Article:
NB: these are my notes on the film, not a review – so you might not want to read them if you’ve not seen it yet.
The trend for redoing fairy tales as big contemporary fantasies continues with Bryan Singer’s conflation of two giant-associated Jacks, the … and the Beanstalk fellow and the Giant Killer, in a surprisingly old-fashioned picture. It opens with farmer’s child Jack and young princess Isabelle both being told the story of how long-dead King Erik freed the kingdom of Albion of giants and banished them thanks to a magic crown, but when they grow up – played by Nicholas Hoult and Eleanor Tomlinson – they’ve lost their narrative equality. Jack has class to overcome, since he’s initially too low-born to compete with royal bodyguard Elmont (Ewen McGregor) in the hero stakes, let alone have romantic hopes about the girl, whose father (Ian McShane) has betrothed her to obvious villain Roderick (Stanley Tucci). Here, he’s not an idiot and those magic beans are shoved into his hand by a monk who needs to buy his horse to attempt an escape from Roderick. Isabelle shows contemporary feistiness by dressing as a lad to watch dwarves in theatre and escape her engagement, but as soon as the stalk sprouts and she’s whisked up to Gargantua, she becomes a plot token whose job is to be abducted and rescued and get into trouble again so a whole bunch of men – extending to two-headed giant Fallon (voiced by Bill Nighy and John Kassir) and his entire race – compete to marry, own, exploit or eat her.
Given that recent takes on Red Riding Hood, Snow White and Hansel and Gretel have transmogrified fairy tale weeds into Buffy-type ass-kickers in tight trews (a principal boy tradition), it’s almost perverse to revert to the tiresome old mode which gives girls no identification figures (other women are almost completely absent from the film – there are no female giants, for instance). McGregor, with a ridiculous brush do and what looks like CGI skintone, has to play stooge – the fake hero shown up by a real one – and Tucci soon loses his command of giants to get squashed so Fallon can lead the charge against the kingdom. The action, when it comes, isn’t bad (Singer does great fantasy battles), though the film can’t quite bolt the conventions of follk tales/panto onto the structure of a physically-demanding action film. It tries to make beanstalk-climbing a rigorous, dangerous endeavour but keeps tripping over the sort of logic which would be okay in a fable but sits ill with an attempt to work out the physics and botany of beanstalk-reached Gargantua, a forest established as above the clouds where it still rains from somewhere. Similarly, the goonish, BFG snot humour and grand guignol stuff about pastry-wrapping McGregor into a sausage roll feels out of place in a film awash with PG-level bitten-off-heads and gargantuan genocide. A good cast of supporting players – including Eddie Marsan, Ewen Bremner and Ralph Brown –mostly get squashed, and fantasy mascot Warwick Davis appears.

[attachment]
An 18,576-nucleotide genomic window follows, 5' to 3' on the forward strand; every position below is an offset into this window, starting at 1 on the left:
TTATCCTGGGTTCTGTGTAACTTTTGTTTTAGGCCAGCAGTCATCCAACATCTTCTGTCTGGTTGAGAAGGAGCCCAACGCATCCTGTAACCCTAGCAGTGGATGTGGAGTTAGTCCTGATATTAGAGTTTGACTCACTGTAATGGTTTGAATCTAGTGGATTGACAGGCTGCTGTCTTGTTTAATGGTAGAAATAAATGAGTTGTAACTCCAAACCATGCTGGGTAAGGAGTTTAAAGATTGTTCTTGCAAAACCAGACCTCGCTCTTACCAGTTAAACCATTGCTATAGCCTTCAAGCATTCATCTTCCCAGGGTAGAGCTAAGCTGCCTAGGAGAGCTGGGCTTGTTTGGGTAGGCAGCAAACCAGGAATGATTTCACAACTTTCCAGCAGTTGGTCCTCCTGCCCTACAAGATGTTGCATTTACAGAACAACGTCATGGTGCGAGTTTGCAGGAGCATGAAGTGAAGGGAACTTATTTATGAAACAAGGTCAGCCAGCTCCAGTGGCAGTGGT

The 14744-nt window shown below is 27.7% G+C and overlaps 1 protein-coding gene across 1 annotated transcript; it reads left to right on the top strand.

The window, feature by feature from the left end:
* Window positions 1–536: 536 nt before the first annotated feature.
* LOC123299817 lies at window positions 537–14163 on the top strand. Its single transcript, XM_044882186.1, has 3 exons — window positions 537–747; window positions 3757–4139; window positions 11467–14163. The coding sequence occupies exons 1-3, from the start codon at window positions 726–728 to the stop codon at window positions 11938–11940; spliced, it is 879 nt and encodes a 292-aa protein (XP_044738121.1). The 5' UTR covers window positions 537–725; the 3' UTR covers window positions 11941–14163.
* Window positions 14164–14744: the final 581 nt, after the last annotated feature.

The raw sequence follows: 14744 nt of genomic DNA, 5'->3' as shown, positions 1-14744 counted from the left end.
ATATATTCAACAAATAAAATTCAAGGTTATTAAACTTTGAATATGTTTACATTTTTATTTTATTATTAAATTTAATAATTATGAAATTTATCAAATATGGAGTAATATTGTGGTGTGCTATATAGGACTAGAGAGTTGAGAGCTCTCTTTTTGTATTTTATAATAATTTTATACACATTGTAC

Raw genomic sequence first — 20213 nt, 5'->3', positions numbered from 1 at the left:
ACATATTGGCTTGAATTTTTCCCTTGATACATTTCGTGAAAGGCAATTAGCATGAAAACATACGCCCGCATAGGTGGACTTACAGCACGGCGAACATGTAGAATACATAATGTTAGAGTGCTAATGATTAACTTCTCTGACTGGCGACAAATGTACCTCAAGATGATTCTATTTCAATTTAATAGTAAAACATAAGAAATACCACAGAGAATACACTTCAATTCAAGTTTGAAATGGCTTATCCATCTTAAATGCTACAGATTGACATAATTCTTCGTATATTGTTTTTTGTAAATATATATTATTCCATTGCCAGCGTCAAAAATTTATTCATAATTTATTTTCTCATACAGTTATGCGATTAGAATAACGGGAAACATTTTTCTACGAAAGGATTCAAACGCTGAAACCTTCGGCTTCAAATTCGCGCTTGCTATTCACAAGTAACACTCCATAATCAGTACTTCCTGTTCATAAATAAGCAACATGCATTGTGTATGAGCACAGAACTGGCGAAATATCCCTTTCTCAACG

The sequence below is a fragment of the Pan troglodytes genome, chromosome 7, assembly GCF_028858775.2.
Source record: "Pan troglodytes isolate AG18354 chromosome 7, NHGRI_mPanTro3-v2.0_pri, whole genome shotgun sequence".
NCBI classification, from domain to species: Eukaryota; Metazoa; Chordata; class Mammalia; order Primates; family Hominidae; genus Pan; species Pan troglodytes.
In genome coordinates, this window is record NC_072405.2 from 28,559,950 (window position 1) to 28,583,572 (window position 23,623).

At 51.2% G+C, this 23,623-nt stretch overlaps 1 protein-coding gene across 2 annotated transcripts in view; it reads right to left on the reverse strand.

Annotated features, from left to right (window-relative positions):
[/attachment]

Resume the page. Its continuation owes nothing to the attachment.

Setting the film in the mythical Kingdom of Cloister in ‘Albion’ divorces the film from even legendary history and means rewriting the most famous couplet in the script so that ‘Fee Fi Fo Fum’ is followed by ‘ask not where the thunder comes’ because there aren’t any
Englishmen to have their blood smelled – though this is taken back by a bizarre coda that shows the magic crown being incorporated into successive ornaments until the present day when it’s in the Tower of London and we can assume that the giant-busting powers it endows can now be employed by the Queen if the need arises. Written by Christopher McQuarrie (Singer’s Usual Suspects mate – there’s a funny use of the line-up logo with giant silhouetets) and Darren Lemke (Shrek Forever After) and Dan Studney (Reefer Madness: The Movie Musical), from a story by Lemke and producer David Dobkin. Not a remake of the 1962 Jack the Giant Killer, which used the Arthurian/Cornish version of the character rather than the beanstalk story, it does share a captured princess and a two-headed big bad with that well-liked, if ramshackle fantasy.